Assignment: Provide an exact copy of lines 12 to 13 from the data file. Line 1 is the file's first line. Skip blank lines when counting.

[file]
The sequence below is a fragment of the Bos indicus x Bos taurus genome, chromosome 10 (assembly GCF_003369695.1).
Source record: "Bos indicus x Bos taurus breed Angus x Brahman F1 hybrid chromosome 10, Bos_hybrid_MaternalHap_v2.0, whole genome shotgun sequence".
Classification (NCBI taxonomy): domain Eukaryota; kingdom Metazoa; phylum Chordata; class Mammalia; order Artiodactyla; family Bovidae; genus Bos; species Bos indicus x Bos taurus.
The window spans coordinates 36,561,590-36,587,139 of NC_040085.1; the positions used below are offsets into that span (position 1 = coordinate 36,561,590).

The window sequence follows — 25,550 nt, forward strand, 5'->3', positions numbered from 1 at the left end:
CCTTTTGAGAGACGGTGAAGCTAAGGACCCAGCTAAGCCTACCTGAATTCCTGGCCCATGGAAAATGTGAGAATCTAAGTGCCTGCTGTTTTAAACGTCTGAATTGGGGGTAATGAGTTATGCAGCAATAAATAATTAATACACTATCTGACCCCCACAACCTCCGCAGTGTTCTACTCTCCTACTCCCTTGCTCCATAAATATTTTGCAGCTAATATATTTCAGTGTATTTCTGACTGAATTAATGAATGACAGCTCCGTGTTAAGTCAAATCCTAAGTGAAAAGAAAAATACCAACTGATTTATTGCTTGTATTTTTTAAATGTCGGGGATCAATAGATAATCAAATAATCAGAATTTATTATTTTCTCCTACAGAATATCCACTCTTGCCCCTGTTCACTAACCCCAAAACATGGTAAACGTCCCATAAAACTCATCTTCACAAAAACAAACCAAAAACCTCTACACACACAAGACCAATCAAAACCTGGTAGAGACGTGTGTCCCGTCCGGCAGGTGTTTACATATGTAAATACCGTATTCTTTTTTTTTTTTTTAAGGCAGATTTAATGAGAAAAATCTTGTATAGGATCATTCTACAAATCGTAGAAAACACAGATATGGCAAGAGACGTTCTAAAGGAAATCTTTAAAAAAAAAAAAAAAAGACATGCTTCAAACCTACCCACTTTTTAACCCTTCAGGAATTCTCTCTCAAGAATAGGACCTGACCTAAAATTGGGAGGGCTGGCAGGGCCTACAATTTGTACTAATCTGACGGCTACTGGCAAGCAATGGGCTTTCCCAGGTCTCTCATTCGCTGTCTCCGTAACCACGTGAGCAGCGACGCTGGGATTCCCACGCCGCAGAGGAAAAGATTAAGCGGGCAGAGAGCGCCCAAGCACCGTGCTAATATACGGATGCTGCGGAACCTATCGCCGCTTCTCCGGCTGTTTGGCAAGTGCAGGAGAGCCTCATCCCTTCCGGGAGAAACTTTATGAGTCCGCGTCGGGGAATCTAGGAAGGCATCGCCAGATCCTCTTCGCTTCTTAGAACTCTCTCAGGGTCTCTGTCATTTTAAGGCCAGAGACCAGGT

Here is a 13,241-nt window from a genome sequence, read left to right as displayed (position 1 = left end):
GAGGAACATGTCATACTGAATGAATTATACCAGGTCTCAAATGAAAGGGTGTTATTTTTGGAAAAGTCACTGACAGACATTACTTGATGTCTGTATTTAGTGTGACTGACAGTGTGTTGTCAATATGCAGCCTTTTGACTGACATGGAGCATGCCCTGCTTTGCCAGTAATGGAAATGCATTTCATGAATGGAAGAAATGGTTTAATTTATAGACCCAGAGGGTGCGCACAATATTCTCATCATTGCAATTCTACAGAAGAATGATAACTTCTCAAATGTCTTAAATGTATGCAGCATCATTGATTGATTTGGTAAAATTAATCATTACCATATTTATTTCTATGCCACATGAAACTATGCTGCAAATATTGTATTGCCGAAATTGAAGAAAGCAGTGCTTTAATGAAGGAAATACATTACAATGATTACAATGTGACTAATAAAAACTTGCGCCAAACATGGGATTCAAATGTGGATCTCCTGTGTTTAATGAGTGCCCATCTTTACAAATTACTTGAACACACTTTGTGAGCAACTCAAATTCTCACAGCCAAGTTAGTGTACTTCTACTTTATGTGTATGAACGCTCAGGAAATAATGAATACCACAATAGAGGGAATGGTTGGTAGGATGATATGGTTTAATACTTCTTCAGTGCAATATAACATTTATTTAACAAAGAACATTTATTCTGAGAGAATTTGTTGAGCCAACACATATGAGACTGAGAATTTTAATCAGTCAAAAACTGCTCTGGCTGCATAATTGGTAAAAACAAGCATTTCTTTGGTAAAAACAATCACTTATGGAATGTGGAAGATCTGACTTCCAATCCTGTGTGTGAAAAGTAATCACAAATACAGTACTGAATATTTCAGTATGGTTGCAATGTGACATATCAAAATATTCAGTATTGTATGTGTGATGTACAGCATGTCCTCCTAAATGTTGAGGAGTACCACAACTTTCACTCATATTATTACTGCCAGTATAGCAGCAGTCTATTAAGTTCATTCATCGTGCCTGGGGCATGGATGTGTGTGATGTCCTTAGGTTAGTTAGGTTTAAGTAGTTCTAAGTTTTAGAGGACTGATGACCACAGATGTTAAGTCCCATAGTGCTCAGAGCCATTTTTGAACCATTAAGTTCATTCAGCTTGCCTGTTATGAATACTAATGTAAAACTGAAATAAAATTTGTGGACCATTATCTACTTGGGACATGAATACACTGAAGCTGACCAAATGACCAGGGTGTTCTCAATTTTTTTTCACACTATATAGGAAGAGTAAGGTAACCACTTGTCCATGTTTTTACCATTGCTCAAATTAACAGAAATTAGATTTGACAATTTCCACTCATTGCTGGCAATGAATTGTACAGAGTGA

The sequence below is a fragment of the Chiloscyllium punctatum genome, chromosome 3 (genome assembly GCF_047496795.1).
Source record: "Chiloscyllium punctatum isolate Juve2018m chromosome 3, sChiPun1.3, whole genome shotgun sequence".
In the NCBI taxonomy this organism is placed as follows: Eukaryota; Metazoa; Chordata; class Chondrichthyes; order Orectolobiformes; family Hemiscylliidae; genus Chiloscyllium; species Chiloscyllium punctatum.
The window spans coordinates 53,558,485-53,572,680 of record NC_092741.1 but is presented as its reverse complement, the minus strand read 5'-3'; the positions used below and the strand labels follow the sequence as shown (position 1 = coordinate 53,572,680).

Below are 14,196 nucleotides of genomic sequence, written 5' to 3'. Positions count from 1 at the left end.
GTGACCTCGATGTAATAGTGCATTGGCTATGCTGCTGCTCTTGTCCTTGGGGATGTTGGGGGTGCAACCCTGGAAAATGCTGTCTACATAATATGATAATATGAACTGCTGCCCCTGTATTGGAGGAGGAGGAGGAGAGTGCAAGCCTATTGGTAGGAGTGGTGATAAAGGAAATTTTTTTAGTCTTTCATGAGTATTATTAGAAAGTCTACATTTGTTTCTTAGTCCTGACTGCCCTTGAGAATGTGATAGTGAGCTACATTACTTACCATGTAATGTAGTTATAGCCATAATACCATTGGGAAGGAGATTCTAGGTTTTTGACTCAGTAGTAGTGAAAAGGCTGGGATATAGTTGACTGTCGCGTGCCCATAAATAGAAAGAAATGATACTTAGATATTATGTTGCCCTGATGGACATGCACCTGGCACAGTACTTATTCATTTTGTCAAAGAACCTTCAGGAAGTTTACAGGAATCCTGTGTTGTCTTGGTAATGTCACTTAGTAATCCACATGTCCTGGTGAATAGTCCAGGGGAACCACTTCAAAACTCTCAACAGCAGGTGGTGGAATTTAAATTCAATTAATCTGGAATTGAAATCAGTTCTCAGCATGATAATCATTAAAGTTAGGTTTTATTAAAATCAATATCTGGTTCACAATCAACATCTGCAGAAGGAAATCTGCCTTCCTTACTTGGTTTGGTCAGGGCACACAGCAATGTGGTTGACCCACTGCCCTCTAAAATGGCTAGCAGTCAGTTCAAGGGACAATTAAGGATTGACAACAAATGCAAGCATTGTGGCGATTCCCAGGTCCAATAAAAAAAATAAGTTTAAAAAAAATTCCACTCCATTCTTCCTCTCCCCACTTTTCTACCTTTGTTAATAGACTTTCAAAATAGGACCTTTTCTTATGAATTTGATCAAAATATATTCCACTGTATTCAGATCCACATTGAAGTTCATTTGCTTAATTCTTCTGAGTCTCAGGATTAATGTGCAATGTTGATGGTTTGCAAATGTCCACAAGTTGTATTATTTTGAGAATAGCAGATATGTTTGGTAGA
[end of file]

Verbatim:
The window spans coordinates 53,558,485-53,572,680 of record NC_092741.1 but is presented as its reverse complement, the minus strand read 5'-3'; the positions used below and the strand labels follow the sequence as shown (position 1 = coordinate 53,572,680).

Below are 14,196 nucleotides of genomic sequence, written 5' to 3'. Positions count from 1 at the left end.